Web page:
Captain William Porterfield has led the tributes to George Dockrell as he prepares to become the eighth international to play 200 games for Ireland.

Dockrell, at 26 years and 229 days, will be the second youngest, behind Paul Stirling, to reach the landmark in the fourth one-day international of the series against Afghanistan.

“It’s a great achievement to reach 200 caps for your country,” said Porterfield, who captains Ireland for a remarkable 241st time today. “George is someone who is so dedicated to his game and deserves all the recognition he gets for this fantastic achievement.”

From his debut in 2010, Dockrell has been the front-line slow left arm bowler for his country but recently it has been his batting which has been grabbing the headlines and, after his match-winning partnership of 143 with Andrew Balbirnie on Tuesday to level the ODI series against Afghanistan, he is a genuine all-rounder.

“I have been working very hard on my batting – probably since I returned from the World Cup in Australia in 2015 (when he took only five wickets in 48 overs),” said Dockrell in Dehradun yesterday, “and I was aware, especially being a spinner, that you need one or two other strings to your bow, batting or fielding.

“I’m still nowhere near the finished product so will continue to work hard and it makes it a lot more enjoyable when you are contributing in both innings. But I’m very happy with how things are going.

“Me an Andy felt good the other day and knew if we stuck around we would be in with a chance at the end of the game so it was great to put on that partnership, get the win and set the series up for a great last two games.”

Dockrell actually started his Irish career as an opening batsman, at Under-13 level when he was also bowling seam up, but the Ireland age group coach Brian O’Rourke “told me in the car park, in a very nice way, there was no future in bowling 60mph inswingers and convinced me to turn to spin".

Four years later he was taking two Australia wickets, including captain and current Test player Mitchell Marsh, at the Under-19 World Cup - in an Ireland team captained by Balbirnie - and got the call to join the senior side in Sri Lanka.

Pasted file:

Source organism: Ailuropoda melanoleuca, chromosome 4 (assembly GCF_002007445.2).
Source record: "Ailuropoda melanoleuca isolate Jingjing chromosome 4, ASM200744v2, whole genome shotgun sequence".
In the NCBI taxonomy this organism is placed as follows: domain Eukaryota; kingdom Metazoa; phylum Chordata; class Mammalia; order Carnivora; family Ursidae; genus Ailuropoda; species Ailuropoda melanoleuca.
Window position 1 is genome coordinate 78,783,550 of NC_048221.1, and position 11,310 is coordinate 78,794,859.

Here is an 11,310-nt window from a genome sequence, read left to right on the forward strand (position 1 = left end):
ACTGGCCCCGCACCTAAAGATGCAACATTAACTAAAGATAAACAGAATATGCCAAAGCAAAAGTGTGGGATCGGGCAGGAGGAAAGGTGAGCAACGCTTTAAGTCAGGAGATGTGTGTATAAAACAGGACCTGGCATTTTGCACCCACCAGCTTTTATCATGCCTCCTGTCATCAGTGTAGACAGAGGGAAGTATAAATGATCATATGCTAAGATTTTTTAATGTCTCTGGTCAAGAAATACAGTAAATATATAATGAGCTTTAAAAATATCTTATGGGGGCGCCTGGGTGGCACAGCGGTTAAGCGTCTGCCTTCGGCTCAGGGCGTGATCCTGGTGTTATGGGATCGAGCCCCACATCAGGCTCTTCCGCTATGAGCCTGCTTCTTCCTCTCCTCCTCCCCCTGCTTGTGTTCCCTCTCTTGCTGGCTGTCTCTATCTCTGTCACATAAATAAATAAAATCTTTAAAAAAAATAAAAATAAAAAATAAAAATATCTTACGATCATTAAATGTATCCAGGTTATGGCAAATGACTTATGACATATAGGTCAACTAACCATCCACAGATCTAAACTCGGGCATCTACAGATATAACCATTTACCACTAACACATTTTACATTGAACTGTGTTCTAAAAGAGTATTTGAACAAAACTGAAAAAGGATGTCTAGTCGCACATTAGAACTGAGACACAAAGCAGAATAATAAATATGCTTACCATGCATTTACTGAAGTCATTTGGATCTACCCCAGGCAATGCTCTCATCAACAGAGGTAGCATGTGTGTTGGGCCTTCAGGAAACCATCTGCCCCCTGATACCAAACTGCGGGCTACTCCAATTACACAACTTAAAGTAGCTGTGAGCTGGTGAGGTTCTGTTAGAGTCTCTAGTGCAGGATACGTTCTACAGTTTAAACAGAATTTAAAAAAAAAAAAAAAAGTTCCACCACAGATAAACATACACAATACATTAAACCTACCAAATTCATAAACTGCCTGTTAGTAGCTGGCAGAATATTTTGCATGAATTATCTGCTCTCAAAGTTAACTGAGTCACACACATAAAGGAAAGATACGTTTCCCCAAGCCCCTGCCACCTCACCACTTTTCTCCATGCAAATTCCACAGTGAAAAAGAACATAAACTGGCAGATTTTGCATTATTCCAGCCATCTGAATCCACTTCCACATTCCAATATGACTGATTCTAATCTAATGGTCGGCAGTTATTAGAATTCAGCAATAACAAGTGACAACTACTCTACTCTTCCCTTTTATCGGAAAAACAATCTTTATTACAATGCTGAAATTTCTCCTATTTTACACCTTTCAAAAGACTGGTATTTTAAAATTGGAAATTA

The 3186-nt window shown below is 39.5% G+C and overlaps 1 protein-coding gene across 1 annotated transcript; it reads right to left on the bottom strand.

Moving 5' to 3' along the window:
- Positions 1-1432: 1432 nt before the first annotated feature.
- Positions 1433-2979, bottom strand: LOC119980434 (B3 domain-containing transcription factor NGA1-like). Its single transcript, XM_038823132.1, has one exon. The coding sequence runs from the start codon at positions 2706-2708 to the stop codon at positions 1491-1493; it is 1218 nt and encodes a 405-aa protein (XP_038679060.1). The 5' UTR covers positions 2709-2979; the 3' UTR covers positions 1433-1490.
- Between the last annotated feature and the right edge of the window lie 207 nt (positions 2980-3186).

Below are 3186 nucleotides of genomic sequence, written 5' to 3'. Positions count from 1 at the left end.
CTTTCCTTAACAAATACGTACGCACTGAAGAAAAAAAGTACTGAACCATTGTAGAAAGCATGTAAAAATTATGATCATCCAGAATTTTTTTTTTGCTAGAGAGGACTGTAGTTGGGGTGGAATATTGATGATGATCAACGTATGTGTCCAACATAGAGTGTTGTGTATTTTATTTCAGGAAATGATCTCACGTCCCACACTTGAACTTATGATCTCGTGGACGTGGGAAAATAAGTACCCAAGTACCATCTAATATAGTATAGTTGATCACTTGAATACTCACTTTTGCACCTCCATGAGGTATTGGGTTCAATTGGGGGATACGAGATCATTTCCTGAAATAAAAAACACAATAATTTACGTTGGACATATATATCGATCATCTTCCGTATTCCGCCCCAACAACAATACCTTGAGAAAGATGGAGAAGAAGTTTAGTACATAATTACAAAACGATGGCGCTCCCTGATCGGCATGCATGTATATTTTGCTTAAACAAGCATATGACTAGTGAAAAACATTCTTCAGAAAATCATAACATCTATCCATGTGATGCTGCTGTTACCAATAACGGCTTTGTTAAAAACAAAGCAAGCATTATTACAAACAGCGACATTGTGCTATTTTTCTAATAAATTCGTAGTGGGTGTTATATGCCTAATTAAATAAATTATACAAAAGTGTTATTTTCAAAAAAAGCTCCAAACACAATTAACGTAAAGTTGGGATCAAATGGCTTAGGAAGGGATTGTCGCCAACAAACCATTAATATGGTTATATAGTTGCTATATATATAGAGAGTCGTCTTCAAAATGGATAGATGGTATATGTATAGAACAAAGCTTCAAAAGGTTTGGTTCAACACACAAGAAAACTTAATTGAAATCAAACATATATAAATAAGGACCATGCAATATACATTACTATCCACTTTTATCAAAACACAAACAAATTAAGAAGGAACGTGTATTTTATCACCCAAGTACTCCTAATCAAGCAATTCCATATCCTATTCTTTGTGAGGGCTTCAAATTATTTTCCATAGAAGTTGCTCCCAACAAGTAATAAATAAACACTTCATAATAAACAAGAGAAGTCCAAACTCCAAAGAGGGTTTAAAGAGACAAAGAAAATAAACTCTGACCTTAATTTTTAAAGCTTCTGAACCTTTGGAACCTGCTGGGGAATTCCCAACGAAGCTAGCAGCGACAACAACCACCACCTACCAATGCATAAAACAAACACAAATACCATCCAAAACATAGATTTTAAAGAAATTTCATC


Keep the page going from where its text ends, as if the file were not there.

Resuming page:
"I was in my last year at school when I got the message in New Zealand that I’d been selected for Sri Lanka so had to call my parents and said 'is that ok, I have to stay for another 3-4 weeks’.

“It was good timing. I had a month’s high-level cricket behind me and, I remember, it was an easy transition into the national team, credit to all the guys around me, there were a lot of experienced players plus Simmo (coach Phil Simmons) and the staff.

“And the first year went so well. I went straight into the team, felt very comfortable and very early on felt I had a place in the team and that takes the pressure of having to prove yourself. You than can just concentrate on performing day by day and that is the real challenge."

Eight months after his debut, Dockrell had played 36 games – still Ireland’s busiest year – and taken 52 wickets; selection for the 2011 World Cup guaranteed.

“There have been so many highlights over the last nine years but while all the World Cups I represented Ireland in have been special in their own right, that World Cup in India, the win over England, the whole experience, being so young, that remains something special," says Dockrell
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The next highlight for Dockrell should arrive next Friday when he makes his Test debut. After losing his place at last year’s World Cup qualifiers, as his bowling dipped below its usual standard, he missed out on Ireland’s inaugural Test match.

“Obviously, would have loved to have been part of that special day, but there were a huge number of players past and present who had done so much to get us there, who weren’t there. That was the bigger picture and if the chance comes round next week to play my first Test that will be fantastic.”

It could be a very special game No 202 for George.